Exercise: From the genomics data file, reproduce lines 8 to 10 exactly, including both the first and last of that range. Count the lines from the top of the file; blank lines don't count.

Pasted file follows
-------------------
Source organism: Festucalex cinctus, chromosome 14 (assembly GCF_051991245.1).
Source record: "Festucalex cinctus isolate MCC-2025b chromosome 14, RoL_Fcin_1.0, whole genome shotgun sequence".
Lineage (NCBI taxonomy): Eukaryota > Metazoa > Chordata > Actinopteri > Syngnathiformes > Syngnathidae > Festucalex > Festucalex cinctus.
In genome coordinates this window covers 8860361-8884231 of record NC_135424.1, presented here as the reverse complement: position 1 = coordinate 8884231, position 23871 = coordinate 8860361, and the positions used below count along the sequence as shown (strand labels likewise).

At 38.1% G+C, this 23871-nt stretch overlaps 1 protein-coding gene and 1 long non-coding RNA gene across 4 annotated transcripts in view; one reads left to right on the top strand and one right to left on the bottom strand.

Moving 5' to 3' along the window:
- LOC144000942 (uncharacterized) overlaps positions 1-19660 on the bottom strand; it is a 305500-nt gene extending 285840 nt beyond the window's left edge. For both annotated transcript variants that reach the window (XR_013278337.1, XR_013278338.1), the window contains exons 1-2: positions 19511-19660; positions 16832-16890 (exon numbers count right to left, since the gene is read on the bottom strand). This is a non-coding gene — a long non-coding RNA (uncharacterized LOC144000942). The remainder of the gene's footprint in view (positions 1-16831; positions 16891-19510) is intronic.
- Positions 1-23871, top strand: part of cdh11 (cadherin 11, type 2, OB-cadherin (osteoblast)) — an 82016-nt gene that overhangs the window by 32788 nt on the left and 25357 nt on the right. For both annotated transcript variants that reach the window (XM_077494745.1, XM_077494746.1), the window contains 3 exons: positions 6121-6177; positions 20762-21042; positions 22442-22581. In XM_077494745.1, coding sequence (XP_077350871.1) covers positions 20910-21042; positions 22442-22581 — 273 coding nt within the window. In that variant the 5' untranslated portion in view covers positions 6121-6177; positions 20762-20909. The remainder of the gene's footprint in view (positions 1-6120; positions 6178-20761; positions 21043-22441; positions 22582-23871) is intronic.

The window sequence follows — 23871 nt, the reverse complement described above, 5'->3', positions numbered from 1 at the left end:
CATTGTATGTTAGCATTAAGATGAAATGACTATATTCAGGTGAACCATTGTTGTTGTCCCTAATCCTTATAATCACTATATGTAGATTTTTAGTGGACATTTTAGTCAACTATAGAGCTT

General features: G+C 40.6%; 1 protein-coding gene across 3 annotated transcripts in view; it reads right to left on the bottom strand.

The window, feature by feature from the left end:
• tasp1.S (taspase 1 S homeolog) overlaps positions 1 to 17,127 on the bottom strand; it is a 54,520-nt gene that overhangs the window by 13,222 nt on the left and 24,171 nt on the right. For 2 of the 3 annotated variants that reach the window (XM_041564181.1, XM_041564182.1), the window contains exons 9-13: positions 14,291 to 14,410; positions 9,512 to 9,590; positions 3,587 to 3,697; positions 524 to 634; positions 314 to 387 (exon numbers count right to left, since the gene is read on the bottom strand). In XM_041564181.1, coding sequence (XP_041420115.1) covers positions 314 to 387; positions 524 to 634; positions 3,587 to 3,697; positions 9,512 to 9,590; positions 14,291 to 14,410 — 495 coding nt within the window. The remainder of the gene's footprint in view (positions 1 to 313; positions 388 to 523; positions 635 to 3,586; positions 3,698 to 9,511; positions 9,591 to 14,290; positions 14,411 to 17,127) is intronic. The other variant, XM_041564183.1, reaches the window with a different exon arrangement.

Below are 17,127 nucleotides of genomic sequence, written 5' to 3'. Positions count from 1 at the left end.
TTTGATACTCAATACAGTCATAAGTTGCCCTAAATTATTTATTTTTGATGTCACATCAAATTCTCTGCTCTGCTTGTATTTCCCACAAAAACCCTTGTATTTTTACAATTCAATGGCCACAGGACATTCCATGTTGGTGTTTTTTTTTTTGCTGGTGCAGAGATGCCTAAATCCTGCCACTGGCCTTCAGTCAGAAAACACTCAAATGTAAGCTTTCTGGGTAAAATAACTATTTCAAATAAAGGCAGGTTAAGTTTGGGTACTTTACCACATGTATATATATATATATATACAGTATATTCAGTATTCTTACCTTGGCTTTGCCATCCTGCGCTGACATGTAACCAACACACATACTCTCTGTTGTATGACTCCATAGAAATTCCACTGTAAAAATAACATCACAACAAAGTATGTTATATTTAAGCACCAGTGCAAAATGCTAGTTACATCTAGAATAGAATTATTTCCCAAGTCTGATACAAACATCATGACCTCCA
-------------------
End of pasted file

- Positions 1-23871, top strand: part of cdh11 (cadherin 11, type 2, OB-cadherin (osteoblast)) — an 82016-nt gene that overhangs the window by 32788 nt on the left and 25357 nt on the right. For both annotated transcript variants that reach the window (XM_077494745.1, XM_077494746.1), the window contains 3 exons: positions 6121-6177; positions 20762-21042; positions 22442-22581. In XM_077494745.1, coding sequence (XP_077350871.1) covers positions 20910-21042; positions 22442-22581 — 273 coding nt within the window. In that variant the 5' untranslated portion in view covers positions 6121-6177; positions 20762-20909. The remainder of the gene's footprint in view (positions 1-6120; positions 6178-20761; positions 21043-22441; positions 22582-23871) is intronic.

The window sequence follows — 23871 nt, the reverse complement described above, 5'->3', positions numbered from 1 at the left end:
CATTGTATGTTAGCATTAAGATGAAATGACTATATTCAGGTGAACCATTGTTGTTGTCCCTAATCCTTATAATCACTATATGTAGATTTTTAGTGGACATTTTAGTCAACTATAGAGCTT